Slob Shaming is the New Black

The fact that my day job forces me to work with people incapable of living on their own is not a new development. Every office has people that assume others will clean up after them, a Coffee Fairy swoops in to magically replace the last few swallows with a full pot, that plasticware and paper plates grow from the broken tines of discarded forks, the microwave removes the atrophied spaghetti and sauce stuck to the sides.

MAGIC!

This is a very First World Problem, I understand that, but it still ticks me off. Here, all Styrofoam cups were removed, and people were responsible for bring their own cups for tea, water, coffee, whatever. A dishwasher was also installed in the kitchen, so people can put their cups in to be washed. Sounds great, but seriously who can’t wash their own cup at the end of the day? We could have signs up that say, “You Mother Doesn’t Work Here” but that implies that the person in question treats his or her mother like a slave, which is just too heartbreaking to imagine.

Instead, little passive-aggressive notes go up, hang around for a few hours, and then disappear. Whether or not the message gets to the intended person, I have no idea. That’s not the point. It’s Slob Shaming, and I fully endorse it. Early this week, someone used the toaster oven made a caked on mess of the the tray, and then left the tray sitting next to the toaster over, covered in whatever they cooked on it. For two days it sat there. Next to the toaster oven. Inviting ants.

I saw the tray yesterday sitting by the oven and got irritated. I *always* clean the tray when I’m done with it. Sometimes I have shrimp or something-batter dipped, and I’m conscious of others’ potential food allergies (shut up, I‘m sensitive). While I can’t expect others to have the same stellar home-training I received growing up, at least have the sense to put a dirty tray IN THE SINK – or here’s a novel idea IN THE DISHWASHER.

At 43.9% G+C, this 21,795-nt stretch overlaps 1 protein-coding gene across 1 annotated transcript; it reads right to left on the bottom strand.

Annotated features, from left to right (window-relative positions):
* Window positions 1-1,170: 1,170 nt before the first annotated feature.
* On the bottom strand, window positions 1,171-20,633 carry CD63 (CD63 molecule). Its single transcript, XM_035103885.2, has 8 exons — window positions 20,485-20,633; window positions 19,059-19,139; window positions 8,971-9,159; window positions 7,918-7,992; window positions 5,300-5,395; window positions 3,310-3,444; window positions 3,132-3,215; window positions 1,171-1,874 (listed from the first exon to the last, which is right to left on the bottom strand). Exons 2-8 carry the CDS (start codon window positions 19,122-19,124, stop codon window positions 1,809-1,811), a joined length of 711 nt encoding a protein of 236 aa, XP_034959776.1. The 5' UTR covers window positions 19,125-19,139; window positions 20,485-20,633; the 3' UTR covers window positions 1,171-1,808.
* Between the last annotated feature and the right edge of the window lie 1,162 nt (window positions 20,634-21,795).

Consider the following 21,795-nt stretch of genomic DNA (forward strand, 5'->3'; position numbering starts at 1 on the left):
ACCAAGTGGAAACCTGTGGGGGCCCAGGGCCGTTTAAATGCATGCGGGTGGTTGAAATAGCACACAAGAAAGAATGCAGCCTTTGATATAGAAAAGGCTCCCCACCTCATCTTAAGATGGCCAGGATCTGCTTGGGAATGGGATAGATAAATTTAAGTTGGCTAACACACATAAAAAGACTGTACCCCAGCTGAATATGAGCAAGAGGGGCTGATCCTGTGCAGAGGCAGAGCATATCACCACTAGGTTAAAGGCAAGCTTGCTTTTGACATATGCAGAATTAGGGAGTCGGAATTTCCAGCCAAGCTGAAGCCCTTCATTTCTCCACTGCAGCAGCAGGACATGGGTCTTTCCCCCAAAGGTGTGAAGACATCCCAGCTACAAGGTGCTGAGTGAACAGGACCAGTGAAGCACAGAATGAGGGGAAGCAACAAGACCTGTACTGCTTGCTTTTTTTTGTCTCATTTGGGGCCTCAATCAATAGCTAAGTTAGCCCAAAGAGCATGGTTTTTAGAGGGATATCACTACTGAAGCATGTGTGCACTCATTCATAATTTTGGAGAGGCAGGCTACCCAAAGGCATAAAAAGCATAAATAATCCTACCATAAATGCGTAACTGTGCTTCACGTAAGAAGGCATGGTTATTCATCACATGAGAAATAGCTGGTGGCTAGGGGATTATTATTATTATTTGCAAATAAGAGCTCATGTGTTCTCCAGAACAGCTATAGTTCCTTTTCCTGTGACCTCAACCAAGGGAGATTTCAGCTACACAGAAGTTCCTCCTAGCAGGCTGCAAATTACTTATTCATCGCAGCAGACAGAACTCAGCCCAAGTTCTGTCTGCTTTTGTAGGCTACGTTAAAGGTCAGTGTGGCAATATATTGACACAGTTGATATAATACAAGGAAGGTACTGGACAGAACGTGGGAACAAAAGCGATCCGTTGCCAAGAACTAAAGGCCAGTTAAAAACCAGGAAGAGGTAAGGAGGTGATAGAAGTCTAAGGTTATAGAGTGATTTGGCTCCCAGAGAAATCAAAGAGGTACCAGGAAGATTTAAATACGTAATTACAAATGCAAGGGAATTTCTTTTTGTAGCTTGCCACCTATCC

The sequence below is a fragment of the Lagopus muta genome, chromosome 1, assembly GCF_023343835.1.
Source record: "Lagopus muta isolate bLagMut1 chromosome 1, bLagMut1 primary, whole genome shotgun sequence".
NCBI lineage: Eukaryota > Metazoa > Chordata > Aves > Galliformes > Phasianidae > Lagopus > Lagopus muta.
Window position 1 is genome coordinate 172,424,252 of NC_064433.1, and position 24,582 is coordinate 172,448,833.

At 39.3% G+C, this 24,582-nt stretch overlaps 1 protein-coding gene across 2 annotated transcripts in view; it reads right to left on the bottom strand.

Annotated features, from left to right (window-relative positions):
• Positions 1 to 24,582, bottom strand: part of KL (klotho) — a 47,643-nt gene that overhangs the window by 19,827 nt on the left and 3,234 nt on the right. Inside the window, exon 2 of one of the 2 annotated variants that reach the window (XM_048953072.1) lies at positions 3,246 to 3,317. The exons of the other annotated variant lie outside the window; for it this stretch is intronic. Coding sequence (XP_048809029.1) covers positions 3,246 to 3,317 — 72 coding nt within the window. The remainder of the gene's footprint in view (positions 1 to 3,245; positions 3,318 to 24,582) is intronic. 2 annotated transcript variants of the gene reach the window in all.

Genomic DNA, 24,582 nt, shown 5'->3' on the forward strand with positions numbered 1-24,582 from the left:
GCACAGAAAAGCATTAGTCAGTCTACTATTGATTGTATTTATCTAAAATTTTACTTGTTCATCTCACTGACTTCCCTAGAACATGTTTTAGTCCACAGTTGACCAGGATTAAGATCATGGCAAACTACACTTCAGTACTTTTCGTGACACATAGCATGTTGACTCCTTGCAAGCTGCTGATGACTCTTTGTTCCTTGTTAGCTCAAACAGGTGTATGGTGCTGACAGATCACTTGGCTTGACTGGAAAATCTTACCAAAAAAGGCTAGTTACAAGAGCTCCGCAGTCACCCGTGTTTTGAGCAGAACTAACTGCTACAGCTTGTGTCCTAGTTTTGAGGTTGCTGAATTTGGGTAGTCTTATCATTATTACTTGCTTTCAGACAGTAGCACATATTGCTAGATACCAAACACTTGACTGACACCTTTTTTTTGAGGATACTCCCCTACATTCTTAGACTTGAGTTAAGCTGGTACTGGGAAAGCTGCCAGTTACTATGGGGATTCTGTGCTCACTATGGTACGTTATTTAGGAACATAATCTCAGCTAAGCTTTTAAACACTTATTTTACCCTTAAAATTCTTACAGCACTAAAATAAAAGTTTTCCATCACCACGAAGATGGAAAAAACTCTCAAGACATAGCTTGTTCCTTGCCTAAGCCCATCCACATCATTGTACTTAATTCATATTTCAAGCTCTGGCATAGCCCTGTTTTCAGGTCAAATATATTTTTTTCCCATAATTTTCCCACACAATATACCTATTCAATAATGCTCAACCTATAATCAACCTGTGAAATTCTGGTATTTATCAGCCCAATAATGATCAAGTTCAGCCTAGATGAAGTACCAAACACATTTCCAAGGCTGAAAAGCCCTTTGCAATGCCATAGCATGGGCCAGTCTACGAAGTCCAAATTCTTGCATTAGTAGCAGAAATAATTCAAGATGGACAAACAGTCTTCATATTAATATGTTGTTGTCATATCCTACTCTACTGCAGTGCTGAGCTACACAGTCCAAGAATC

This morning, while making my 2nd pot of coffee (I am the Coffee Fairy, and I’m pretty irritated with that, too), I noticed the dirty tray standing up on the coffee maker with a simple one-word Post-It note.

“Really”

This made me snort.

I can’t help myself. I added to it with a longer note.

slob
“The assumption being that the kind of person who would leave a dirty oven tray for someone else to clean would also be the kind of person that would actually make a pot of coffee”

It didn’t come out all that great in the pic so the text is this:

“The assumption being that the kind of person who would leave a dirty oven tray for someone else to clean would also be the kind of person that would actually make a pot of coffee.” Translation: Why put it on the coffee maker when that person clearly doesn’t do anything for themselves. Why not put it in the server room, for all of the visibility it might get.

Oh, it got visibility.

Within an hour the note was a topic of conversation. Rumors persisted that it might be me that left the longer note (due to the coffee reference) but I mostly stayed out of it. I’ll make trouble, but I won’t perpetuate it (mostly). 3 hours later, the notes were gone and the tray was clean. I don’t know if the original perpetrator cleaned the tray (doubtful), or if someone finally just did it to keep the peace. It doesn’t matter. I’ll probably get a lecture on the importance of coming to management and admin to resolve interpersonal issues. At the very least, we can expect an email about cleanliness in the kitchen, but the basic fact remains, I should never have to go to admin or management about dirty people.  Next time I’ll just leave a shorter note:

THIS IS WHY WE CAN’T HAVE NICE THINGS

Was I out of line?

5 thoughts on “Slob Shaming is the New Black

  1. I absolutely love the THIS IS WHY WE CAN’T HAVE NICE THINGS note. I recommend laminating it, or at least putting it in a plastic sleeve so it doesn’t get food crud on it.

  2. Not one bit. When I worked in daycare, if I used something after our cook had left for the day, I would handwash it in the sink myself and put it away (or leave it in the drying rack, depending on what it was). The first thing I’d do in the morning was put it away. The only other dishes I did were baby bottles/bowls (because those using them couldn’t do it themselves). I refused to take care of someone else’s mess.

  3. Nope, not out of line.

    We have the “your mom doesn’t work here” notes in the office, they do little good.

    We took to tossing out ALL the good flatware and cups and resorted to paper and plastic…so now the “trash” has moved to the inside of the fridge…and stuff left there for months.

    Wears me the hell out.

  4. It’s basic stuff we learned when we were old enough to reach the sink. You use it, you clean it. Not out of line at all! I only wish I was there to see it hahaha.